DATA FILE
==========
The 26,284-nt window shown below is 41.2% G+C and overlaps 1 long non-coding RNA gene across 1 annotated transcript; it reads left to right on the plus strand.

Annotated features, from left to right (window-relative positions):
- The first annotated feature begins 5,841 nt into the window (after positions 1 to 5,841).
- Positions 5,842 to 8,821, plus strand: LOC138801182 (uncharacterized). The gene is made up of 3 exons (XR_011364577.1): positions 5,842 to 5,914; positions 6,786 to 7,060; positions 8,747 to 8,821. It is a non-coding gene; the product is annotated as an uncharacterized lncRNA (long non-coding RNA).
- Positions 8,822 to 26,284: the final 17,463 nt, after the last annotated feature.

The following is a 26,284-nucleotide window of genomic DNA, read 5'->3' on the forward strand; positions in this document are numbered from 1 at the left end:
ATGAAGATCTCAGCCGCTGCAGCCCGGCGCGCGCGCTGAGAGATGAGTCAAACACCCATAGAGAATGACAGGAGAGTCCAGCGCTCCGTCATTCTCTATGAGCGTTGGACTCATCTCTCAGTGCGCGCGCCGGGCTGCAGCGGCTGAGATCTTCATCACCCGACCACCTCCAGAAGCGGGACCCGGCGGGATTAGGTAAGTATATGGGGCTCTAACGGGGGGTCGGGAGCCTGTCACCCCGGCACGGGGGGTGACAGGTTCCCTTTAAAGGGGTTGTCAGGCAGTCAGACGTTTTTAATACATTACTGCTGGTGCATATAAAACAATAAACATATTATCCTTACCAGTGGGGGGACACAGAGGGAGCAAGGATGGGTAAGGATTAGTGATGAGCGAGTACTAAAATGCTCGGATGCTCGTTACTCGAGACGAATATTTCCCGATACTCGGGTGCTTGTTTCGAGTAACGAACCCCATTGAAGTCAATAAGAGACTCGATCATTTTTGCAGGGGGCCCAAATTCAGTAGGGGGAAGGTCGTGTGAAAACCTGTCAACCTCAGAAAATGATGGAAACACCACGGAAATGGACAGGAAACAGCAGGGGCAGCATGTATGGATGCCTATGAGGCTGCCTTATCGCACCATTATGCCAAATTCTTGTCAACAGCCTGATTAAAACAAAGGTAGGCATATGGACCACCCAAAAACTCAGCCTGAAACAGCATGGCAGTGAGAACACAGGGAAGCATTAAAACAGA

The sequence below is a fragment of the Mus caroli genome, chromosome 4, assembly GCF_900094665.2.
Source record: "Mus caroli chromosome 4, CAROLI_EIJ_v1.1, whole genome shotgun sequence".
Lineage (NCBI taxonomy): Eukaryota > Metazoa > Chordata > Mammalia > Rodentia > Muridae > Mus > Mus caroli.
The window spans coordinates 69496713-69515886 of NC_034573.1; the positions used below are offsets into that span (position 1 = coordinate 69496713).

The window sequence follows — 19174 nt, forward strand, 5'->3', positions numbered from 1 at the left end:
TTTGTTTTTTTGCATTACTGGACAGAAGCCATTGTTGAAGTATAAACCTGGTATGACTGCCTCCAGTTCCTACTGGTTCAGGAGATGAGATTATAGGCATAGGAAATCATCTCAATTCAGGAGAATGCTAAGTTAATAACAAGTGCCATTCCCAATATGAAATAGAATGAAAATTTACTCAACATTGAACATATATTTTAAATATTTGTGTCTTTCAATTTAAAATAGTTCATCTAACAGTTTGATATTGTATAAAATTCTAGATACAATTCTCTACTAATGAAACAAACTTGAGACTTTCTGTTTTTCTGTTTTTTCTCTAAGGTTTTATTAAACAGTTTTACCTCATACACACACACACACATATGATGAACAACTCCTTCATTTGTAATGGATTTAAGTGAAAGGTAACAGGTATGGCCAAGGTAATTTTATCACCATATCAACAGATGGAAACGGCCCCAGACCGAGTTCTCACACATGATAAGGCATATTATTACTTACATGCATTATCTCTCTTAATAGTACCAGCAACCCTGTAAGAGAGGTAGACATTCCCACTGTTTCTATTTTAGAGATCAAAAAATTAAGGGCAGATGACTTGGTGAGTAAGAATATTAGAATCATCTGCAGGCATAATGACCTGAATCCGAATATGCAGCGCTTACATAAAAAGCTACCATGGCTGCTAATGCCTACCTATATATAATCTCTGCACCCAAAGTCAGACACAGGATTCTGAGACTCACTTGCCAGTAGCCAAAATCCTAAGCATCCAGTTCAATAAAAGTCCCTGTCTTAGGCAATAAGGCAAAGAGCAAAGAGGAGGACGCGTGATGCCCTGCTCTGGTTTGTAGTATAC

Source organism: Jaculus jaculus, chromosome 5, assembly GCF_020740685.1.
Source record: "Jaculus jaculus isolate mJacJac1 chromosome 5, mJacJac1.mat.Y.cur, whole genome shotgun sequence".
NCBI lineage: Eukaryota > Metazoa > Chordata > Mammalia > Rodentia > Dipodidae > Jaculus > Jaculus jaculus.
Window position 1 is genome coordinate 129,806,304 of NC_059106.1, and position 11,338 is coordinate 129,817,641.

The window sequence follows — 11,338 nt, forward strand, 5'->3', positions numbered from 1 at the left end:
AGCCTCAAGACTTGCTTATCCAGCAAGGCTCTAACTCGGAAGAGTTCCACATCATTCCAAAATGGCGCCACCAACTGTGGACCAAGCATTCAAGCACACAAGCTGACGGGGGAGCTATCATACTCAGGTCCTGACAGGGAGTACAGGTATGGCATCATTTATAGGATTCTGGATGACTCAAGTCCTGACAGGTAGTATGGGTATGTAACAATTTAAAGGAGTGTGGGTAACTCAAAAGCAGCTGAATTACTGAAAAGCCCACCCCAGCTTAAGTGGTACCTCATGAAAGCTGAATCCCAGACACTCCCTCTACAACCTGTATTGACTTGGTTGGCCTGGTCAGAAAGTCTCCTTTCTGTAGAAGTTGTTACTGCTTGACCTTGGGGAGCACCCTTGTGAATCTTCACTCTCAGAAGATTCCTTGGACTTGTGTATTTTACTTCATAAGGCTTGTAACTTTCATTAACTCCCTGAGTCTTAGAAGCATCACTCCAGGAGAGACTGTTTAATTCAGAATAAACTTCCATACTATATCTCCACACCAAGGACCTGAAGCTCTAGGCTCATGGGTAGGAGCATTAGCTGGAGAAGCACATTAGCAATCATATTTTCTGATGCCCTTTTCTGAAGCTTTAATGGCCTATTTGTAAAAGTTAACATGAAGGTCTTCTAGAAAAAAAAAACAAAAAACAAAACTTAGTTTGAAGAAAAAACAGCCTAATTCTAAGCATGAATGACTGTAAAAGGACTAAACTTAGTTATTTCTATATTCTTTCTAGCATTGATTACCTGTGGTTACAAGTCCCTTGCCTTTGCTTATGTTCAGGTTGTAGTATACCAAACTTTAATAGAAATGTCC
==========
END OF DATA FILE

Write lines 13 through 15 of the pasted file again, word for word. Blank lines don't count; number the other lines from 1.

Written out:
TTTGTTTTTTTGCATTACTGGACAGAAGCCATTGTTGAAGTATAAACCTGGTATGACTGCCTCCAGTTCCTACTGGTTCAGGAGATGAGATTATAGGCATAGGAAATCATCTCAATTCAGGAGAATGCTAAGTTAATAACAAGTGCCATTCCCAATATGAAATAGAATGAAAATTTACTCAACATTGAACATATATTTTAAATATTTGTGTCTTTCAATTTAAAATAGTTCATCTAACAGTTTGATATTGTATAAAATTCTAGATACAATTCTCTACTAATGAAACAAACTTGAGACTTTCTGTTTTTCTGTTTTTTCTCTAAGGTTTTATTAAACAGTTTTACCTCATACACACACACACACATATGATGAACAACTCCTTCATTTGTAATGGATTTAAGTGAAAGGTAACAGGTATGGCCAAGGTAATTTTATCACCATATCAACAGATGGAAACGGCCCCAGACCGAGTTCTCACACATGATAAGGCATATTATTACTTACATGCATTATCTCTCTTAATAGTACCAGCAACCCTGTAAGAGAGGTAGACATTCCCACTGTTTCTATTTTAGAGATCAAAAAATTAAGGGCAGATGACTTGGTGAGTAAGAATATTAGAATCATCTGCAGGCATAATGACCTGAATCCGAATATGCAGCGCTTACATAAAAAGCTACCATGGCTGCTAATGCCTACCTATATATAATCTCTGCACCCAAAGTCAGACACAGGATTCTGAGACTCACTTGCCAGTAGCCAAAATCCTAAGCATCCAGTTCAATAAAAGTCCCTGTCTTAGGCAATAAGGCAAAGAGCAAAGAGGAGGACGCGTGATGCCCTGCTCTGGTTTGTAGTATAC

Source organism: Jaculus jaculus, chromosome 5, assembly GCF_020740685.1.
Source record: "Jaculus jaculus isolate mJacJac1 chromosome 5, mJacJac1.mat.Y.cur, whole genome shotgun sequence".